How to give more independence to your employees? 5 steps to change micromanagement

Micromanagement results in a decrease in employee productivity and motivation, and a loss of faith in the company. In a recent webinar on micromanagement, Smartful trainer Kristjan Kaskman highlighted 5 steps on how to reduce micromanagement and give employees more independence as a manager.


A manager is not hired to do a job, but to organise it. See which tasks could be done by your employees, so team members can be more independent. Rather than constantly checking on what your employees are doing, try having periodic one-on-one sessions, so you can get an overview of the current situation and support employees as needed.

Identify team members’ expectations.

What does the team expect from the manager? What do members expect from each other? Knowing what team members expect from the manager makes it easier to communicate and organise work. It is also important to understand and communicate your expectations to your employees so that there are no misunderstandings.

Avoid perfectionism.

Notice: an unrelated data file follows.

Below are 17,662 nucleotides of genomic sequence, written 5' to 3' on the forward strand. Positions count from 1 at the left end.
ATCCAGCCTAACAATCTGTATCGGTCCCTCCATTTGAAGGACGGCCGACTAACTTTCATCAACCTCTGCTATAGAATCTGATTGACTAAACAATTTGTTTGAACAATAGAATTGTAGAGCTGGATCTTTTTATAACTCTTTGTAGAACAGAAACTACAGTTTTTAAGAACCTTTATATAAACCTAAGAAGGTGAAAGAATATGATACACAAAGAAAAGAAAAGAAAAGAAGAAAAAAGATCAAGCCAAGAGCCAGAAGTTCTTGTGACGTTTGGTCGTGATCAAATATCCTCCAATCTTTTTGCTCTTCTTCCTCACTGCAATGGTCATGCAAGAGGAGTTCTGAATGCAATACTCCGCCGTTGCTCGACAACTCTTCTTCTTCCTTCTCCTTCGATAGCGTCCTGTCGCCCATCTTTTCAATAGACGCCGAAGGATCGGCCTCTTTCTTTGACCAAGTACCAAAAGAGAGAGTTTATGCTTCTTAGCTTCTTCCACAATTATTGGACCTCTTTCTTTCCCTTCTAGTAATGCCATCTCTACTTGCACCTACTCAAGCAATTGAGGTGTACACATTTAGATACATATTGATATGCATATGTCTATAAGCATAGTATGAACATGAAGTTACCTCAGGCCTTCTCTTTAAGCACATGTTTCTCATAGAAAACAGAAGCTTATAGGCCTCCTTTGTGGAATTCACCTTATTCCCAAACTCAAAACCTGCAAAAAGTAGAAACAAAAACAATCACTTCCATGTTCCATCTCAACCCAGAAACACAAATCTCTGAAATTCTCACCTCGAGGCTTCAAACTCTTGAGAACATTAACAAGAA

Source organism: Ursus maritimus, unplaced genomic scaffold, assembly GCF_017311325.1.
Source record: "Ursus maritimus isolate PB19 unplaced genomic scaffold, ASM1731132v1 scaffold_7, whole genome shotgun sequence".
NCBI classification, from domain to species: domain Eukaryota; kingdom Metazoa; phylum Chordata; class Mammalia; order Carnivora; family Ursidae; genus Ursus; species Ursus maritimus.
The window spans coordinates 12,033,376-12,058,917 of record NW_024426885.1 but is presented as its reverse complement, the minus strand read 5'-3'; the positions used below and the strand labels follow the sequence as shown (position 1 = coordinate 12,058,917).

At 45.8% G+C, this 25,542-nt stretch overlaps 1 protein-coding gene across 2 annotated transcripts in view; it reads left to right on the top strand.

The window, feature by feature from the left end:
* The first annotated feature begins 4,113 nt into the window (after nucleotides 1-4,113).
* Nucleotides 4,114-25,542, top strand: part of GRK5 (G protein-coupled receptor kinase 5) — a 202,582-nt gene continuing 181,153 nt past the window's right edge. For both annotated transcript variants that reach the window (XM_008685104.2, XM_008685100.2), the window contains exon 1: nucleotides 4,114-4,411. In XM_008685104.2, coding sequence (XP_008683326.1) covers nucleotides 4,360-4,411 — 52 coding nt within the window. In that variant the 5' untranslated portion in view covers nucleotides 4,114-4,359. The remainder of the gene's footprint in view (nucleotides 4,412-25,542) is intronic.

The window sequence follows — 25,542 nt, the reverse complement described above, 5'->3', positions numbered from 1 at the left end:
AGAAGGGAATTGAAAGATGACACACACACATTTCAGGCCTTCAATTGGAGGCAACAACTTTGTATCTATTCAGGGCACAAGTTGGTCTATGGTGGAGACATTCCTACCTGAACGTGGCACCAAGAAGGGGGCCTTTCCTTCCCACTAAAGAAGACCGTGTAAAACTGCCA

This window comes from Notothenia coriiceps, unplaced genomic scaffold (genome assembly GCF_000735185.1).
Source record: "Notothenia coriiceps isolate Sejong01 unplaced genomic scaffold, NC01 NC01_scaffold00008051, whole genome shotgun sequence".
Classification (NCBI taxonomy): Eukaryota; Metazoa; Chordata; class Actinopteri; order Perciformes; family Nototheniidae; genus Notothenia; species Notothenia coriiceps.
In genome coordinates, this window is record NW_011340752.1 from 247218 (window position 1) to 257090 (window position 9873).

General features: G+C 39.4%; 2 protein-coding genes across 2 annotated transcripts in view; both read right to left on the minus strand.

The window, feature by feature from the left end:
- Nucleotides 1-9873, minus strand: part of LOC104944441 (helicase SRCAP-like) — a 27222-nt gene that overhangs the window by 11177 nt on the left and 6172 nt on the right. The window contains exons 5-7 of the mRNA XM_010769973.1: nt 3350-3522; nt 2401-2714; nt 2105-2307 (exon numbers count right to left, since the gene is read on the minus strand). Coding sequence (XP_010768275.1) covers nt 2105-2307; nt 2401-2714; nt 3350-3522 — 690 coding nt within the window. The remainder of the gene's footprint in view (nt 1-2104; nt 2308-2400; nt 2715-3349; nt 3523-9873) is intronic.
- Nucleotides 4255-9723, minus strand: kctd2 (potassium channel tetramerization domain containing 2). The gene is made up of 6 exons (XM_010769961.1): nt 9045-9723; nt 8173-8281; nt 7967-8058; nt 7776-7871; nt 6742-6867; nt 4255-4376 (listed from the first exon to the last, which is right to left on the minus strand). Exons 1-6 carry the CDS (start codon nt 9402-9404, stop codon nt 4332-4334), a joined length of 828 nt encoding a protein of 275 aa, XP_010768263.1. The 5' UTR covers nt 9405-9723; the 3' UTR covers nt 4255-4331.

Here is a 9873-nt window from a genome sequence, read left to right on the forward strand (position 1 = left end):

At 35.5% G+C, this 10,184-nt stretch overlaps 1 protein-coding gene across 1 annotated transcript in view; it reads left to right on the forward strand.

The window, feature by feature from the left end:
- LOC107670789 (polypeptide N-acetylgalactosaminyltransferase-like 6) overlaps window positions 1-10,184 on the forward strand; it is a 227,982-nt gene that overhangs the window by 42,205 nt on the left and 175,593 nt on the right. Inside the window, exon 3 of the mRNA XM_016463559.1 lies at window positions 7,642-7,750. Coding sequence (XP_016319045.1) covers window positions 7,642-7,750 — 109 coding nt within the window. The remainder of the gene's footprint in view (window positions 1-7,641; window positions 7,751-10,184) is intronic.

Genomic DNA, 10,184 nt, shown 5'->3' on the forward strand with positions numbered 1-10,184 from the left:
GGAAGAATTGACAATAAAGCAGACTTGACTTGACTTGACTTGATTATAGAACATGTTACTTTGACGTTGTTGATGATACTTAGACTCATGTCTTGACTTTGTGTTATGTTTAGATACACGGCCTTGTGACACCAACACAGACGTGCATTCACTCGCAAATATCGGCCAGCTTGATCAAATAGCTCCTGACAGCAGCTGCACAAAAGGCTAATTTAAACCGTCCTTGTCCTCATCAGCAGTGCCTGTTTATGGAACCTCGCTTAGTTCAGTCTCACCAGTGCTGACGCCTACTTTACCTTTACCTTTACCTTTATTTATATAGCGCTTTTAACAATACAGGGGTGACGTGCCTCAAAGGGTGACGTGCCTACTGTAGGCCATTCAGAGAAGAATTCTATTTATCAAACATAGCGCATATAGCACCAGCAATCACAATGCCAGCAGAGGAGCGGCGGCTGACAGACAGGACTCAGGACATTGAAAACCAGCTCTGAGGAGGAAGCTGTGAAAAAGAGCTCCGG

Understand that it is not always possible to achieve perfection. Mistakes are a part of every process. Set realistic goals and take the opportunity to learn from your mistakes.

Ask for feedback.

Asking for feedback from your team is not an excuse to criticise your management. Gathering feedback is essential for the continuous development of the team and its members.

Hire the right people.

Easy to say, tough to do. A team leader may be a specialist in their field, but that doesn’t make them a good leader. If you have managers who are total micromanagers and are unwilling to change the way they are managing, you should consider whether there is a role in the organisation that would suit them better.

There is no such thing as a good or bad management style. However, it is important to choose the right management style for the situation. As a micromanaging leader, you are constantly checking on what the employee is working on and demanding a report. By doing so, you show a lack of trust in your team members. This limits the employee’s creativity and initiative, resulting in no room for new solutions and innovation in the team. By shifting your mindset, delegating and setting expectations for each other, you can break the micromanaging patterns in your team and move towards a more effective and happier team.

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